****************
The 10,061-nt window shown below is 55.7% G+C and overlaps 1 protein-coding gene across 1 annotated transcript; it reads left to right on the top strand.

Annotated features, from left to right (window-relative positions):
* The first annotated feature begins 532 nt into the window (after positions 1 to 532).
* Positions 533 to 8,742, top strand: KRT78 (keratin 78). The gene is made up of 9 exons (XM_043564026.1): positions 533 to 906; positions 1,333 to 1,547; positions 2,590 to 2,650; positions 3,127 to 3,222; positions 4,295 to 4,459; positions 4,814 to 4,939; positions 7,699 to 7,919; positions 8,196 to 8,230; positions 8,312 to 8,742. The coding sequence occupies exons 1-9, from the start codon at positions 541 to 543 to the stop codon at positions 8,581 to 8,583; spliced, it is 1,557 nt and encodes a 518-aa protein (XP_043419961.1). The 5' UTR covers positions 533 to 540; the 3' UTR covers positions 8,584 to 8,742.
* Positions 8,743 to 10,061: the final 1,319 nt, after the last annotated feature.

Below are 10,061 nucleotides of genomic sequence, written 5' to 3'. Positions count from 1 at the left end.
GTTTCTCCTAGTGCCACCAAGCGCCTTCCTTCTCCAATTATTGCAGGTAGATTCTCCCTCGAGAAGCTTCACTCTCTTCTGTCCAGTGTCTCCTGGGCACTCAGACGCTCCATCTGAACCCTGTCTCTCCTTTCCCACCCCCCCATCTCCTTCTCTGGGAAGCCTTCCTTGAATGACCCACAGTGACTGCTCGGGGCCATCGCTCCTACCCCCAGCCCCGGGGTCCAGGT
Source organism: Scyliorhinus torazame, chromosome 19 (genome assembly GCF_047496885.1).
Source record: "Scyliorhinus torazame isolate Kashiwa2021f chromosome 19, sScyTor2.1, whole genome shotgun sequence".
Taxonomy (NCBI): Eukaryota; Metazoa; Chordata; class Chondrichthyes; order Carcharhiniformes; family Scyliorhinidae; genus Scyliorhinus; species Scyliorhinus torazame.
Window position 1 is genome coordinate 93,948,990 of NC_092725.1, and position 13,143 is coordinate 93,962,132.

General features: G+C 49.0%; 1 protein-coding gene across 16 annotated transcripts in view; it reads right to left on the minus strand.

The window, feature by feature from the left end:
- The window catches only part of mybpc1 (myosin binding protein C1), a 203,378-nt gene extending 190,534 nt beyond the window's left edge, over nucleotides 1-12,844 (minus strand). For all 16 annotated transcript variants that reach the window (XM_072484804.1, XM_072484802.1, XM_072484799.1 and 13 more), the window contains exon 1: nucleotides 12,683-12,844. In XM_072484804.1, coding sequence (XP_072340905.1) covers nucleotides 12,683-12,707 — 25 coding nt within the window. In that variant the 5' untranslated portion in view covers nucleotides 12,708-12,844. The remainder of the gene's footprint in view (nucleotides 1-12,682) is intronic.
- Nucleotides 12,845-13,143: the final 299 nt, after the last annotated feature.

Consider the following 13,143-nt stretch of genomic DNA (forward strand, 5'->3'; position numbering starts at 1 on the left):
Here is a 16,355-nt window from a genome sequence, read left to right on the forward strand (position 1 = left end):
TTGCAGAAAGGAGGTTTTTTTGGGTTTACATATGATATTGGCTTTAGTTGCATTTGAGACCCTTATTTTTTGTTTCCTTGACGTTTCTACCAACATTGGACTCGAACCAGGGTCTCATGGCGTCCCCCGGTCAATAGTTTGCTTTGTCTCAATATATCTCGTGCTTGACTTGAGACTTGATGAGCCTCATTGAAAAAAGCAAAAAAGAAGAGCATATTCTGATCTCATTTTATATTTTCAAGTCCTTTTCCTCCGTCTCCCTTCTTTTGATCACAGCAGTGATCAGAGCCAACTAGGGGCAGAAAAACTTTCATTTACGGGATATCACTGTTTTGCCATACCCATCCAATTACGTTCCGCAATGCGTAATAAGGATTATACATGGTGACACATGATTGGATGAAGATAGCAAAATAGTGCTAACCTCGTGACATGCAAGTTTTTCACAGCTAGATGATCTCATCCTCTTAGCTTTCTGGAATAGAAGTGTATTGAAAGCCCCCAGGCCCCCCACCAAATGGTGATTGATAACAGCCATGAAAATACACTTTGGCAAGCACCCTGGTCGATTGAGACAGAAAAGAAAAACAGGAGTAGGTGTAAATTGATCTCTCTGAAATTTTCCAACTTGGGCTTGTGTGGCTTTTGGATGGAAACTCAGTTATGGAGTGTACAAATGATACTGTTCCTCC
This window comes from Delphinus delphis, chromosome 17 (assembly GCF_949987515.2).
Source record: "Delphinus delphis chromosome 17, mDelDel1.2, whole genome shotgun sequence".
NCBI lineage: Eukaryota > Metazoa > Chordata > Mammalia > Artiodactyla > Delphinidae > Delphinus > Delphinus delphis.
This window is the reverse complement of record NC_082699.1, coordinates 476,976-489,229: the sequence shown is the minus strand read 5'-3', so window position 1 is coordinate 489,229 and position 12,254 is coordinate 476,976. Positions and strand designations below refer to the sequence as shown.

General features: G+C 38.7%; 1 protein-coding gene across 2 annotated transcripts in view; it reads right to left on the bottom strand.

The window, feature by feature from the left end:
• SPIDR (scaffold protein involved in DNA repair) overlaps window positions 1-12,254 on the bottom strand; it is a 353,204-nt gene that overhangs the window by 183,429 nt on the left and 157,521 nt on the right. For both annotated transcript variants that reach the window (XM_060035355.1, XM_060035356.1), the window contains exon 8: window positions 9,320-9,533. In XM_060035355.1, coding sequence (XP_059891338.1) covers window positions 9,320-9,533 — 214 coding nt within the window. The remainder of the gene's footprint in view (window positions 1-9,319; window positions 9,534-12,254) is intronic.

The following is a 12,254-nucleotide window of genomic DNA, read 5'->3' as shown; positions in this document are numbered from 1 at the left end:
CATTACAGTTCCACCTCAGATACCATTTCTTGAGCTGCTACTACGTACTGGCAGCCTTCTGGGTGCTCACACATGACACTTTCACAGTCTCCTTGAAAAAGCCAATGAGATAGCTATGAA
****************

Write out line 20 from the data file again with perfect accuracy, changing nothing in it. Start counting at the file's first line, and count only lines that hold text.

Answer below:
Source record: "Delphinus delphis chromosome 17, mDelDel1.2, whole genome shotgun sequence".